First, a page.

Reasons DepEd not heeding PIDS suggestion on non-readers
By Estanislao Albano, Jr.
In its policy note “Pressures on public school teachers and implications on quality” it issued in February 2019, the Philippine Institute for Development Studies (PIDS) recommended to the Department of Education (DepEd) to stop the practice of sending non-readers to high school. Although it generally heeds advices of the state think tank, the DepEd never acknowledged much less acted on the recommendation until now which indicates that the agency has no intention whatsoever to free the secondary of illiteracy.
The stoppage of the exodus of non-readers to high school would have triggered a chain reaction towards the eventual restoration of the crippled reading program of the DepEd. With high schools now given clear justification to reject non-readers, and not wanting their graduates marooned putting their schools and themselves on the spot, elementary authorities would have been forced to tighten their quality controls. The Grade 6 teachers would have turned the heat on the Grade 5 teachers to stop passing on non-readers least they be the ones left holding the bag at the end of the school year and so on down the grades to Grade 1.
One of the most crucial factors sustaining the shocking practice of mass producing non-readers in our schools is elementary schools can get the reading laggards off their hands by passing them on to high school. Shut that door and the DepEd will start to think twice before passing non-readers to the next grade. High schools have no choice but to accept non-readers as they have no clear cut basis to reject them what with the absence of an explicit DepEd policy to that effect.
Too, heeding the suggestion would have decisively helped in the preparations of the country for the next round of the Programme for International Student Assessment (PISA) as the yearly waves of non-readers rolling into high school would have been stopped in SY 2019-2020.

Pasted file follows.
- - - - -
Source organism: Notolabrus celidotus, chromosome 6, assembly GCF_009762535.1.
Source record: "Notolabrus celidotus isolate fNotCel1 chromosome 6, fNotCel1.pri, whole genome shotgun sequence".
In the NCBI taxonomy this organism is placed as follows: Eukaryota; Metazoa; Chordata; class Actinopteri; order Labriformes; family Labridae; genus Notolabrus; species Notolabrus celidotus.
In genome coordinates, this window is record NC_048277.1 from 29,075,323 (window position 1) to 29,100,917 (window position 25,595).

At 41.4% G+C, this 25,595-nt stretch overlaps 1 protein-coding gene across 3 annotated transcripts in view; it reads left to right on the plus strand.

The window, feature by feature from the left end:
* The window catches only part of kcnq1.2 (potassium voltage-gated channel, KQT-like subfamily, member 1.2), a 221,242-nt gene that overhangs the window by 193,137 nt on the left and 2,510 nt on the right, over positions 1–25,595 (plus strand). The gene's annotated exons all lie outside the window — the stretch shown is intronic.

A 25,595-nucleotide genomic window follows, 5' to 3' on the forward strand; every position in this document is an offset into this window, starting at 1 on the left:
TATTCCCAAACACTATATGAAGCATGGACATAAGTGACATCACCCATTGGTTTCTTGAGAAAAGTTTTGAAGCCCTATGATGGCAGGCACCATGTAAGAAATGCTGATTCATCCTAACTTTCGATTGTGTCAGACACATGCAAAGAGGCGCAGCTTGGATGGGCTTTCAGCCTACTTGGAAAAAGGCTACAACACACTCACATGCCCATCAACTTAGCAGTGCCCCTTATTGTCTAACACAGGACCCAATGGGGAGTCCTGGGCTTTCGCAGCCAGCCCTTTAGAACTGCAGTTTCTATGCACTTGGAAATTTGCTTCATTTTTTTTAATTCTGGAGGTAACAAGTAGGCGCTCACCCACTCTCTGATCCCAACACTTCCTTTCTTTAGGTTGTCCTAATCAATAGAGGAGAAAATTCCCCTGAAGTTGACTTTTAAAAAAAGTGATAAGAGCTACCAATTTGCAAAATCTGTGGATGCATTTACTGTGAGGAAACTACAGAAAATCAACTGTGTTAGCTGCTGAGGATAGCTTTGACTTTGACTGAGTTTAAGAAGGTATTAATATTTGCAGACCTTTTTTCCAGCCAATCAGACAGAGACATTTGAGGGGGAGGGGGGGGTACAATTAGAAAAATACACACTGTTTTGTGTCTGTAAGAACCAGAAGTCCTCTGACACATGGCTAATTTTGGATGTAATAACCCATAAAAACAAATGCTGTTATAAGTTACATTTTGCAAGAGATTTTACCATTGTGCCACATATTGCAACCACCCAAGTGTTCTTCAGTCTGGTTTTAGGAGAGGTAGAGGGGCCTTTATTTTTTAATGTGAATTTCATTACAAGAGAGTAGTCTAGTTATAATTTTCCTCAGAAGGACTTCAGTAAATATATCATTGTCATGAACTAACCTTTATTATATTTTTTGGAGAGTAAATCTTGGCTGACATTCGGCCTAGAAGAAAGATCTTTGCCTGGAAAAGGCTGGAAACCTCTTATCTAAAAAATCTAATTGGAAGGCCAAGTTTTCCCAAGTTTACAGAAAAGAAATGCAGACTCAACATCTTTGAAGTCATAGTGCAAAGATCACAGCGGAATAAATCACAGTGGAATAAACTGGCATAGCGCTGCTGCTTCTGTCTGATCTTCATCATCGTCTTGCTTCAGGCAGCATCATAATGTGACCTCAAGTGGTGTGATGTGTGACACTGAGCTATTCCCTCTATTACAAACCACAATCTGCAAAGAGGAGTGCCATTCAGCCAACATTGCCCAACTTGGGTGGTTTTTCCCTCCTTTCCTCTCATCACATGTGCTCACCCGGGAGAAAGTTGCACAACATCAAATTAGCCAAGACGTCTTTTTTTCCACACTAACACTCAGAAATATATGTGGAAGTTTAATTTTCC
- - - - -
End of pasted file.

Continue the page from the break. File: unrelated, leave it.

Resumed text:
As I have shown in my letter to the editor “Non-readers in high school” in the August 24, 2021 issue of this paper, it was highly likely that there were non-readers and struggling readers in the Philippine contingent to the 2018 PISA. The evidence I have provided are consistent with the results of the assessment showing that over 80 percent of our examinees failed to attain the minimum level of proficiency in reading.
Had our 2018 PISA batch not been dragged down by the performance of non-readers and struggling readers, we could have easily avoided the cellar the fact that the Dominican Republic only edged us by 2 points in Reading Literacy.
Regarding the reasons DepEd is pretending not to be aware of the PIDS recommendation, I strongly believe that it is based on the following considerations:
First, ordering the elementary schools to stop sending non-readers to high school would be a clear admission that DepEd had bungled its own reading program which its officials do not have the humility nor maturity to make. Three years after the media exposed the then unthinkable presence of non-readers in high school and even after the publication of the findings of the Southeast Asia Primary Learning Metrics (SEA_PLM) that 27 percent of our Grade 5 pupils cannot read based on the SEA-PLM definition of reading literacy, DepEd still shamelessly pretends illiteracy is the least of its problems. The DepEd is aware implementing the PIDS recommendation would shatter its facade.
Second, heeding the PIDS advice would distort the distribution of the population of the students because going by the afore-cited findings of the SEA-PLM, around a quarter of Grade 6 pupils will be retained with the number to be taken away from the usual population of Grade 7. The resultant scenario will be a nightmare to the DepEd not so much because of the plight of the students who will be affected and the disruption in the normal operations of schools but the negative attention the spectacle will draw to the agency which would be even more massive than that generated by the World Bank report.
It is incumbent upon the DepEd to explain why it snubbed the well-meaning and practical recommendation of the PIDS when it could effectively end the reading crisis which has gripped the country’s public basic education sector for more than a decade and has already embarrassed us thrice internationally. Is the agency so callous it is not yet through sending Filipino children who could not read and who could hardly read to international assessments?**